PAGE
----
Ask the Expert

As you might have seen in our student newsletter, our resident expert and educational planner, Rey Perez, will be answering your most pressing academic advising and educational planning questions each week. You can submit your own question by emailing and putting “Ask the Expert” in the subject line. To kick off question is:

“What are the most significant, avoidable mistakes students make in the admissions process?” Rey outlines the top 7 mistakes in his response below:


“Few decisions we make are more important in our lives than the career we chose and the university in which we chose to study. What mistakes should applicants not make when choosing a university and applying for admission?


  1. Not researching what universities to apply to or waiting until the last moment to do so. Applicants should research universities at least six to twelve months before the date when applications begin to be accepted. Research can include visiting, if possible, the universities you are interested in.
  2. Not finding out enough about the university you are interested in.

    - What fields of study are available?

    - How big is the university? Big enough to offer the academic programs and adequate facilities for your field of study? Too big?

    - How large are the classes? How easy will it be for you to meet with your professors?

    - How many of your science and technical classes include laboratories?

    - Does the university offer programs to study abroad?

    - Does the university offer job internships (also called co-op) in your field of study?

    - If you change your career plans will your new field of study be available at the same university? Or will you need to attend and apply to a different university?

  3. Not visiting the universities you are interested in.
    Most important, if you can do so, is to visit the campus of the universities you are interested in. Plan to do the following during your visit:

    - Meet with an admissions counselor to find out more about the university and the specifics of the application process. When you schedule your visit ask if it can include a tour of the campus.

    - Meet with a financial aid counselor and discuss what financial aid will be available to you and the specifics of applying for it.

    - Meet with an academic advisor in your field of study and get information about the courses required for your degree, and about internship and study abroad opportunities.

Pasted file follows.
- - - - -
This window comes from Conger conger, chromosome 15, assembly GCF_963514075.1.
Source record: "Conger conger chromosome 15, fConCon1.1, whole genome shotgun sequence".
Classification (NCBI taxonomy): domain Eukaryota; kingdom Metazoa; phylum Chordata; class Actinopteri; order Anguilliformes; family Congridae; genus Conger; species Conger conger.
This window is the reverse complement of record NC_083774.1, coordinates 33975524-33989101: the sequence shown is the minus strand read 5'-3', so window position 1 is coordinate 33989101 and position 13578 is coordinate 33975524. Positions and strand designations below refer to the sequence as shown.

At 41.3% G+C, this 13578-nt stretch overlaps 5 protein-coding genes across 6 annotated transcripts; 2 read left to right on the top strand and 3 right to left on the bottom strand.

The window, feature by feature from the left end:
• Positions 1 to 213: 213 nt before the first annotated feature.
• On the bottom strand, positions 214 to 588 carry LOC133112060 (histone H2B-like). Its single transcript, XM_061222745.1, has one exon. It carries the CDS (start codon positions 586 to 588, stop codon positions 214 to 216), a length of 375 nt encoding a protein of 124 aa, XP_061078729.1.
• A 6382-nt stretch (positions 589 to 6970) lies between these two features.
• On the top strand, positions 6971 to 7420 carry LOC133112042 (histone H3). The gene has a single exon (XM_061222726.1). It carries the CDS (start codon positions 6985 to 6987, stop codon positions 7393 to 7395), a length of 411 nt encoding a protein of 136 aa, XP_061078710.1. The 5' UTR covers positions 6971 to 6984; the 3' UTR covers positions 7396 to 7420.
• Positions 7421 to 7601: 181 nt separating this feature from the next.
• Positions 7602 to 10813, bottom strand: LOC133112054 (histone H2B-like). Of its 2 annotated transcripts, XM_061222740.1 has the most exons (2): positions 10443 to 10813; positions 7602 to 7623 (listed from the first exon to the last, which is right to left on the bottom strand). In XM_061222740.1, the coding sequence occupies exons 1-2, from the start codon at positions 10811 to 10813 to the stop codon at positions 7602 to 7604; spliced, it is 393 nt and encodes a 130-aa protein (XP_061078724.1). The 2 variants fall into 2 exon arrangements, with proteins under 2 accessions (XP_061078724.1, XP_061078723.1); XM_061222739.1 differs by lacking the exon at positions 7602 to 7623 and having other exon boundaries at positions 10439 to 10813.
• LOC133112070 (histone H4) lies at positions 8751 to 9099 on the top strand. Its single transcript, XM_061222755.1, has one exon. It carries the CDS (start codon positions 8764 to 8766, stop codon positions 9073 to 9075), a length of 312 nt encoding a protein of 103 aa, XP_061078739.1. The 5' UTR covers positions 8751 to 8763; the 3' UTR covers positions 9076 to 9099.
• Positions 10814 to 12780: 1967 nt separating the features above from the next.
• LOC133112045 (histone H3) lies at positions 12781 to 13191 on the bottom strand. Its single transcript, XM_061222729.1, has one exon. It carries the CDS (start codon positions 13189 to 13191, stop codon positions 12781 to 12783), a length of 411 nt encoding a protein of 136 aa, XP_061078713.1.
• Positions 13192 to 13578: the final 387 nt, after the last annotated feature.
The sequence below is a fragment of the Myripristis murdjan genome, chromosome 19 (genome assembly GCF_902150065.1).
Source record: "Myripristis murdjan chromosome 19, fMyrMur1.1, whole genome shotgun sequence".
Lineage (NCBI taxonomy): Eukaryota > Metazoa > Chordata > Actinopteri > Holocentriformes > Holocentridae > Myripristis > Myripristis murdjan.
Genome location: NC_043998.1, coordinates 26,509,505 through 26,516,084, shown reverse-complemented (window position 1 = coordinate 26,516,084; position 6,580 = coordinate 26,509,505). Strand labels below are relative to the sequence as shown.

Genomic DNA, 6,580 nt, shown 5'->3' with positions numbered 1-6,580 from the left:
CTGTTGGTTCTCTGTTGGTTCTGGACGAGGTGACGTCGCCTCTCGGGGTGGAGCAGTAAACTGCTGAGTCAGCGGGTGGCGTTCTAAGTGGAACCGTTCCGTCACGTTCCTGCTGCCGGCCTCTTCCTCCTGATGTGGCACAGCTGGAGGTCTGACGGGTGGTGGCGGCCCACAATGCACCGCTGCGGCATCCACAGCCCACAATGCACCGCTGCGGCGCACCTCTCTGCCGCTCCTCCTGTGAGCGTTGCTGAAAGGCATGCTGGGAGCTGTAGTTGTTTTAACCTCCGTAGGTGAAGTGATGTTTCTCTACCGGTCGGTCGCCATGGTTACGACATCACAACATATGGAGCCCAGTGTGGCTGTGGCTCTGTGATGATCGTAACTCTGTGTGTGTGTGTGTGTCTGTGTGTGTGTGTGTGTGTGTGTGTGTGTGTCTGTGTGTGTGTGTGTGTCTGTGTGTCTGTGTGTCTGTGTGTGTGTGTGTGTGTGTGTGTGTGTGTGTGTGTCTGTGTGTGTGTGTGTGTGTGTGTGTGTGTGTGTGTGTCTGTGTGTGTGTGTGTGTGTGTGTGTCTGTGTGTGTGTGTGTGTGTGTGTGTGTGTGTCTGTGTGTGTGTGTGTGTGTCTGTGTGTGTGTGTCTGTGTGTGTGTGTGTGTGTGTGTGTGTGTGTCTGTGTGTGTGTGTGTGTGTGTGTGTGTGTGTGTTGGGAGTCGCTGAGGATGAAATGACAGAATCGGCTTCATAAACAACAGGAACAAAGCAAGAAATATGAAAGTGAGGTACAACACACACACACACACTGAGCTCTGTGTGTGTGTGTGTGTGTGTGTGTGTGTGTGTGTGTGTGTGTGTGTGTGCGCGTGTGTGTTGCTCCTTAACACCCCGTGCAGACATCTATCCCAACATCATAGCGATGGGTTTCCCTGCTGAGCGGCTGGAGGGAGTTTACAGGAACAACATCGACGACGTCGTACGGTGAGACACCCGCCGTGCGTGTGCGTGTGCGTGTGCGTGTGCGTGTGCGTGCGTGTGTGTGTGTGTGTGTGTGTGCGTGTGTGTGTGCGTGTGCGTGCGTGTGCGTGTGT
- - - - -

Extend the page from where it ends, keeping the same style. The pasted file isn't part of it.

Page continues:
- Meet other students, go the cafeteria or library and speak with students and get their point of view about the university.

    - Ask to sit in on a class in your field.

  4. Not submitting your admission/scholarship application at the earliest appropriate date.
    Many universities start their academic year in August, September, or October and begin accepting applications in the autumn of the year before, sometimes even earlier. Students should apply as early as appropriate for admission and scholarship consideration. Universities admit a limited number of applicants and award a limited number of scholarships. If you apply late there may not be an admission spot or a scholarship available for you, even if you have an outstanding record.
  5. Don’t apply to one or two universities only.
    It’s prudent to apply to a few universities, not just the university that is your first choice. If you apply to a handful of universities and aren’t admitted to your first choice you will already know what other universities admitted you and what your financial aid may be. Otherwise you would have to rush to submit a late application to other universities, possibly missing the deadline for admission and for financial aid.
  6. Not applying to a university because you think you won’t be accepted. It’s possible that some individual circumstances will count in your favor for admission to a university you really like even if your academic record, or part of your record, seems to be somewhat below the requirements for admission. Discuss your application with the university’s admissions office and see what your chances are. You won’t know if you’ll be admitted unless you ask. You should attend the best university that will admit you and that you can afford.
  7. Not applying to a university because you think you won’t be able to afford it. Apply to a university that you like and whose admission requirements you meet, even if the stated costs seem to be beyond your budget. Many universities award scholarships and other financial aid to help students pay the costs of tuition, books, laboratory supplies, and living expenses. You won’t know if you can afford to attend a given university until you know what scholarship and financial aid you qualify for. You may be able to afford it.


Following these suggestions will help you to make an informed choice about which university to attend, one of the most important decisions we make in our lives.”

Make sure to check back each Wednesday to see if Rey has answered your question!

Submit questions to: with the subject line “Ask the Expert”